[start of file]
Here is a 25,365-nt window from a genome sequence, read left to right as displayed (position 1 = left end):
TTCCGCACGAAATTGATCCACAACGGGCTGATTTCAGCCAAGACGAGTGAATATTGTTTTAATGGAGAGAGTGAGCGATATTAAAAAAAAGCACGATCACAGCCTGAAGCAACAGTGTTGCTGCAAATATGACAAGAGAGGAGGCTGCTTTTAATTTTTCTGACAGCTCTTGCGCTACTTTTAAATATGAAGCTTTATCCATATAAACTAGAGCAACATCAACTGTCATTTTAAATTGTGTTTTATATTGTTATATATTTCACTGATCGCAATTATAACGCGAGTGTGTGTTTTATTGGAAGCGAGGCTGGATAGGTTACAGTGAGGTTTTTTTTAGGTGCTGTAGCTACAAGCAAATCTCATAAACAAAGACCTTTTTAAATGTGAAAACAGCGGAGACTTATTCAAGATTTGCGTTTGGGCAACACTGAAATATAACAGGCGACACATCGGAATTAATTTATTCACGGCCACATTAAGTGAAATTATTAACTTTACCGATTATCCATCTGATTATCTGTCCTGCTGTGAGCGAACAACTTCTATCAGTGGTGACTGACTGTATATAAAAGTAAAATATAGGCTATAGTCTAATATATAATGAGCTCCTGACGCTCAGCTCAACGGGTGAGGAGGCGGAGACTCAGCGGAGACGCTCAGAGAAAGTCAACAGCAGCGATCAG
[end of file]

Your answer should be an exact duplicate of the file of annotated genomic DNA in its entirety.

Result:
Here is a 25,365-nt window from a genome sequence, read left to right as displayed (position 1 = left end):
TTCCGCACGAAATTGATCCACAACGGGCTGATTTCAGCCAAGACGAGTGAATATTGTTTTAATGGAGAGAGTGAGCGATATTAAAAAAAAGCACGATCACAGCCTGAAGCAACAGTGTTGCTGCAAATATGACAAGAGAGGAGGCTGCTTTTAATTTTTCTGACAGCTCTTGCGCTACTTTTAAATATGAAGCTTTATCCATATAAACTAGAGCAACATCAACTGTCATTTTAAATTGTGTTTTATATTGTTATATATTTCACTGATCGCAATTATAACGCGAGTGTGTGTTTTATTGGAAGCGAGGCTGGATAGGTTACAGTGAGGTTTTTTTTAGGTGCTGTAGCTACAAGCAAATCTCATAAACAAAGACCTTTTTAAATGTGAAAACAGCGGAGACTTATTCAAGATTTGCGTTTGGGCAACACTGAAATATAACAGGCGACACATCGGAATTAATTTATTCACGGCCACATTAAGTGAAATTATTAACTTTACCGATTATCCATCTGATTATCTGTCCTGCTGTGAGCGAACAACTTCTATCAGTGGTGACTGACTGTATATAAAAGTAAAATATAGGCTATAGTCTAATATATAATGAGCTCCTGACGCTCAGCTCAACGGGTGAGGAGGCGGAGACTCAGCGGAGACGCTCAGAGAAAGTCAACAGCAGCGATCAG